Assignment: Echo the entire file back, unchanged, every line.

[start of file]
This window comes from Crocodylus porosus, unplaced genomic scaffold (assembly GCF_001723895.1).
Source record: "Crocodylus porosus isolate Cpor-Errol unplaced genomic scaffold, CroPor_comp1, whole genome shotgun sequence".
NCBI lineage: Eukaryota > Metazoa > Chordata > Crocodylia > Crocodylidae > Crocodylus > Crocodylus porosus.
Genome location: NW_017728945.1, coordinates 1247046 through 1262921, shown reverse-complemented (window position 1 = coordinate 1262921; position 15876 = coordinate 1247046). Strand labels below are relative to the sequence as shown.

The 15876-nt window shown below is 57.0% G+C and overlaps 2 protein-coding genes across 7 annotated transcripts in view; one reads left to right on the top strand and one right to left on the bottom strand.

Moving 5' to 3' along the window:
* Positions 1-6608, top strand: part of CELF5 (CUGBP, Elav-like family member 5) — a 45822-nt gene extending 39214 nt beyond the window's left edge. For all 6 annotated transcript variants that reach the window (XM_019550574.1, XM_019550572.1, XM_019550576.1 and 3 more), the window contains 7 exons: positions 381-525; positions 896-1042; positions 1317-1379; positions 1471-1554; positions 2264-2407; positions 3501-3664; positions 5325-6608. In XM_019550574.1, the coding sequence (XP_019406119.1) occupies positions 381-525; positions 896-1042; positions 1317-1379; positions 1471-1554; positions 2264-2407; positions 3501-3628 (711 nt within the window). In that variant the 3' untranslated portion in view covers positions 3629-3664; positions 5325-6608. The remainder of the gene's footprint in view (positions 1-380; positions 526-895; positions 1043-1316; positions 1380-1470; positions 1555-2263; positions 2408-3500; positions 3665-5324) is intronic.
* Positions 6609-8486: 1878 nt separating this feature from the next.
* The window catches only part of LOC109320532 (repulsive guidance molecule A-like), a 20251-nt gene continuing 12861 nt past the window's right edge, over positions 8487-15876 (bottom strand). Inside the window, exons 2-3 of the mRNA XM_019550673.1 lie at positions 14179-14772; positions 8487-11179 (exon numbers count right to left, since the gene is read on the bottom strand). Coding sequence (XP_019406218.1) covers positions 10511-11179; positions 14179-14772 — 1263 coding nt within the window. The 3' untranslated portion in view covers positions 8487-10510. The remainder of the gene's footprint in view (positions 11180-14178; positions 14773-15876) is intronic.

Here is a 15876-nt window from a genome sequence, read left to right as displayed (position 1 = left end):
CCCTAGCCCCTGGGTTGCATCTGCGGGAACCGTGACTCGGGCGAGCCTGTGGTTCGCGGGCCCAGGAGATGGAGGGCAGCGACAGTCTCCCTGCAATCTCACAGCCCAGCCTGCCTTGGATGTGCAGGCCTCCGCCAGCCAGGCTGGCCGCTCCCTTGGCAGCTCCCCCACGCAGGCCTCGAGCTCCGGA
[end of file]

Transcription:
This window comes from Crocodylus porosus, unplaced genomic scaffold (assembly GCF_001723895.1).
Source record: "Crocodylus porosus isolate Cpor-Errol unplaced genomic scaffold, CroPor_comp1, whole genome shotgun sequence".
NCBI lineage: Eukaryota > Metazoa > Chordata > Crocodylia > Crocodylidae > Crocodylus > Crocodylus porosus.
Genome location: NW_017728945.1, coordinates 1247046 through 1262921, shown reverse-complemented (window position 1 = coordinate 1262921; position 15876 = coordinate 1247046). Strand labels below are relative to the sequence as shown.

The 15876-nt window shown below is 57.0% G+C and overlaps 2 protein-coding genes across 7 annotated transcripts in view; one reads left to right on the top strand and one right to left on the bottom strand.

Moving 5' to 3' along the window:
* Positions 1-6608, top strand: part of CELF5 (CUGBP, Elav-like family member 5) — a 45822-nt gene extending 39214 nt beyond the window's left edge. For all 6 annotated transcript variants that reach the window (XM_019550574.1, XM_019550572.1, XM_019550576.1 and 3 more), the window contains 7 exons: positions 381-525; positions 896-1042; positions 1317-1379; positions 1471-1554; positions 2264-2407; positions 3501-3664; positions 5325-6608. In XM_019550574.1, the coding sequence (XP_019406119.1) occupies positions 381-525; positions 896-1042; positions 1317-1379; positions 1471-1554; positions 2264-2407; positions 3501-3628 (711 nt within the window). In that variant the 3' untranslated portion in view covers positions 3629-3664; positions 5325-6608. The remainder of the gene's footprint in view (positions 1-380; positions 526-895; positions 1043-1316; positions 1380-1470; positions 1555-2263; positions 2408-3500; positions 3665-5324) is intronic.
* Positions 6609-8486: 1878 nt separating this feature from the next.
* The window catches only part of LOC109320532 (repulsive guidance molecule A-like), a 20251-nt gene continuing 12861 nt past the window's right edge, over positions 8487-15876 (bottom strand). Inside the window, exons 2-3 of the mRNA XM_019550673.1 lie at positions 14179-14772; positions 8487-11179 (exon numbers count right to left, since the gene is read on the bottom strand). Coding sequence (XP_019406218.1) covers positions 10511-11179; positions 14179-14772 — 1263 coding nt within the window. The 3' untranslated portion in view covers positions 8487-10510. The remainder of the gene's footprint in view (positions 11180-14178; positions 14773-15876) is intronic.

Here is a 15876-nt window from a genome sequence, read left to right as displayed (position 1 = left end):
CCCTAGCCCCTGGGTTGCATCTGCGGGAACCGTGACTCGGGCGAGCCTGTGGTTCGCGGGCCCAGGAGATGGAGGGCAGCGACAGTCTCCCTGCAATCTCACAGCCCAGCCTGCCTTGGATGTGCAGGCCTCCGCCAGCCAGGCTGGCCGCTCCCTTGGCAGCTCCCCCACGCAGGCCTCGAGCTCCGGA